I never thought much about the oils I used in my food when I first started cooking for myself. I think I had just one bottle of vegetable oil in my cupboard. Sometimes, I’m sure, I had butter in the fridge, but that was mostly for my toast or baking. When I delved deeper into my cooking obsession, after I got married, I added olive oil the cupboard. Then came some sesame oil for my stir frying, and next thing you know, I have dozens of oils to choose from on a daily basis.
One question that is presented to me time and again is: Which oil is best for which cooking method?
This question is presented to me all the time, and it’s not an easy one to answer. It is multi-faceted, with various angles to consider. The health factor, the flavor factor, and the smoking point factor. Health and flavor are obvious. Why smoking point? Because when an oil is at its smoking point, it is closer to its flash point – the point where it will burst into flame. Not only is burnt food not appetizing, but when food is burnt, carcinogenic substances are produced. Even though it would take significant amounts of burnt food to be consumed for it to be a significant cancer risk, again, why would you WANT to eat burnt food?
Andrew, over at Eating Rules, came up with a clever and super informative flow chart about the healthy benefits of cooking oils and a basic guide to the cooking uses of these fats and oils. What I hope to show you is more specific about the cooking side.
Below I have listed some oils that are commonly used in everyday cooking. I did not include every possible oil, as the choices are vast. But with a small collection of these oils, your cooking possibilities are endless.
This is the highest quality and most expensive type of olive oil. It must pass an official chemical test by the International Olive Council for it to be classified as “extra-virgin.” Virgin Olive Oil is produced from purely physical means and with no chemicals. Extra-virgin olive oil is the result from the first cold-pressing of the olives. It is darker in color, less acidity and has more olive flavor than virgin olive oil. Any other olive oils are just not worth mentioning as they tend to be refined with chemical additives.
Smoking Point: 400-365ºF (204 and 185ºC) depending on its free fatty acid content.
Good For: Pan-Frying, Stir-Frying, Baking, Roasting, & Dips/Dressings/Marinades.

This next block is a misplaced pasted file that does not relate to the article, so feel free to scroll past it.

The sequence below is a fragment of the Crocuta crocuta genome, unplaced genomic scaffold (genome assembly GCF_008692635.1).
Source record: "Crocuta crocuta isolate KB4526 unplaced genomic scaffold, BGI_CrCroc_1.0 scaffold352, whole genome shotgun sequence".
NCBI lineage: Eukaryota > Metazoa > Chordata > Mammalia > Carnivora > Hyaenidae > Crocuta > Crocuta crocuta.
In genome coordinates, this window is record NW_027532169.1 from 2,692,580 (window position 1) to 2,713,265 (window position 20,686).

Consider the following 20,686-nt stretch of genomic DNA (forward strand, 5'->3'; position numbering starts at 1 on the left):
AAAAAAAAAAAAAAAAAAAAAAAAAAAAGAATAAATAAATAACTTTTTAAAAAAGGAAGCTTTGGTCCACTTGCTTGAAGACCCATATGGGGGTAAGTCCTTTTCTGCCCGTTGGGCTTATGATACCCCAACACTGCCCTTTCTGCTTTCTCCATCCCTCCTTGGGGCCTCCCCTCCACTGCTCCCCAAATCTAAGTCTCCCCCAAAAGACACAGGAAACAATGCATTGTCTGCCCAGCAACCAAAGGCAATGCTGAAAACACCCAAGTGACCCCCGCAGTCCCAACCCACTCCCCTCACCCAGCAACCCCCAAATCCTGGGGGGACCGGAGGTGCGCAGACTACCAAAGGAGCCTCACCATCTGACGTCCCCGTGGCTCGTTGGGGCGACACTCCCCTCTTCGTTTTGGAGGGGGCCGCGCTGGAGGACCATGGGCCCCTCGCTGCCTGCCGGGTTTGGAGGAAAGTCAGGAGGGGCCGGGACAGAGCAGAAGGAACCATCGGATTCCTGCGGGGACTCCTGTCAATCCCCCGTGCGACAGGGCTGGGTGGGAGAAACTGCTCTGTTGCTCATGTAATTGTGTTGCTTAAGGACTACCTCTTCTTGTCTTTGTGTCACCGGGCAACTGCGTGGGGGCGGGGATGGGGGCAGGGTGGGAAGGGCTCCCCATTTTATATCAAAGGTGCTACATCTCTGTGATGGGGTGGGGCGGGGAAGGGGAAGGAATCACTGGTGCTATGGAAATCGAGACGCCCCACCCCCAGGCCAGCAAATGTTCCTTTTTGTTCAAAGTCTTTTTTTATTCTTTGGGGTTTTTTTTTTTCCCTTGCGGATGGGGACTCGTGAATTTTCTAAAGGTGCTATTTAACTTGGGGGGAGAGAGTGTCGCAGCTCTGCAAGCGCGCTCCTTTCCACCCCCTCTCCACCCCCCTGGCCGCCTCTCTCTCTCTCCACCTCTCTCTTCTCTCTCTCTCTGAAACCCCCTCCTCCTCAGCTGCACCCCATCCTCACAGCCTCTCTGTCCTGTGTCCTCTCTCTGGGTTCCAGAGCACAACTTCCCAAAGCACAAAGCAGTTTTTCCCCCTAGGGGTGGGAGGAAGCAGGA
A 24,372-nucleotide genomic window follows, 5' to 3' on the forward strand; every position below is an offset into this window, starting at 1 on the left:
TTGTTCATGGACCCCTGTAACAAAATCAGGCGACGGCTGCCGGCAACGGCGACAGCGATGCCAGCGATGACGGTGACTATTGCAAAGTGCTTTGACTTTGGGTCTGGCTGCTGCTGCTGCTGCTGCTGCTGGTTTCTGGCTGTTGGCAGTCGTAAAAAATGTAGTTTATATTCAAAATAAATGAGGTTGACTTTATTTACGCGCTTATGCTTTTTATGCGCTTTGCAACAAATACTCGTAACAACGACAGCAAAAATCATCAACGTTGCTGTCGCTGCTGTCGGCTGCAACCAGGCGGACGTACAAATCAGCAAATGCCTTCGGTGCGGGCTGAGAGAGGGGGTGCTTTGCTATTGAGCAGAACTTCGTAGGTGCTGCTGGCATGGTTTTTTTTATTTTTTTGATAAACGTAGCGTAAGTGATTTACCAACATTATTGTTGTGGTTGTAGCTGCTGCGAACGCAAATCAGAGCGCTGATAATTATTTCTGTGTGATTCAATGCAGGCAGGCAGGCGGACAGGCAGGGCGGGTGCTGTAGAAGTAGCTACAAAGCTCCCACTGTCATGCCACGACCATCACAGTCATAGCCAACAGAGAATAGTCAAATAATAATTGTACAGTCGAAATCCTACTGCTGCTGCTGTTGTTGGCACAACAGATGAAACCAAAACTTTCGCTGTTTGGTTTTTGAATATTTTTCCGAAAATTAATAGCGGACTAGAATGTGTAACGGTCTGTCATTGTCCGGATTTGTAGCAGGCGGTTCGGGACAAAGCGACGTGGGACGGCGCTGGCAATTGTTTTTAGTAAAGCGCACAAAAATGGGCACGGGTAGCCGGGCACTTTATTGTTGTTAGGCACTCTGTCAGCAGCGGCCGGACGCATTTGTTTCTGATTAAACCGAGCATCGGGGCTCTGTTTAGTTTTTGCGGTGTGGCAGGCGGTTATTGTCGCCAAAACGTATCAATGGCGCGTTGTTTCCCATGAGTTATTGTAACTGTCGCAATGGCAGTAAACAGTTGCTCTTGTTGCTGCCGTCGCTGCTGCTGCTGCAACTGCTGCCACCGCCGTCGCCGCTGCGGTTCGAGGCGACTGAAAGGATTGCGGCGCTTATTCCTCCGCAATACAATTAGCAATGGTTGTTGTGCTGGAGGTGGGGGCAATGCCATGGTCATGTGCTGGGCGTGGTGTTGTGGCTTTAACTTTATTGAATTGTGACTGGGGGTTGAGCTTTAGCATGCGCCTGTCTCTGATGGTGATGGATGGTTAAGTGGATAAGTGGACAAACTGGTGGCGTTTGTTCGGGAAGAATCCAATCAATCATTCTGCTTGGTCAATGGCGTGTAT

This oil is the result from pressing the seeds from various grapes, a by-product of wine-making. It has a light neutral taste, and high in polyunsaturated fat. Because of it’s high smoking point, it is very safe to use on the grill or for frying.
Smoking point: 485ºF (252ºC)
Good For: Pan-Frying, Stir-Frying, Deep Frying, Baking, Roasting, & Dips/Dressings/Marinades.
This is the edible oil pressed from the avocado fruit, not the seed. It is high in monosaturated fats and Vitamin E. Light in color, with a mild nuttiness, it is much more neutral in flavor than compared to olive oil. It also has a high smoking point, but it is more expensive than grape seed oil.
Smoking Point: 520ºF (271ºC)
Good For: Grilling, Pan-Frying, Stir-Frying, Deep Frying, Baking, Roasting & Dips/Dressings/Marinades.
This oil is made from pressing toasted sesame seeds. It is amber in color and very flavorful. Here is where a little goes a long way, so it is typically mixed in with a neutral tasting oil. Because of it’s relatively low smoking point, dark sesame oil is best to use at the end of the cooking process for additional flavor.
Smoking Point: 350 ºF (177ºC)
Good For: Stir-Frying & Dips/Dressings/Marinades.
This is the oil produced from rapeseed, or field mustard. It is slightly heated and then crushed to release the oil. Most of the controversy over canola oil is that most of what you see in the supermarket is from the genetically engineered rapeseed. Low in saturated fat, it is a very popular oil for low-calorie cooking.
Smoking Point: 400 ºF (204ºC).
Good For: Pan-Frying, Stir-Frying, Baking, Roasting & Dips/Dressings/Marinades.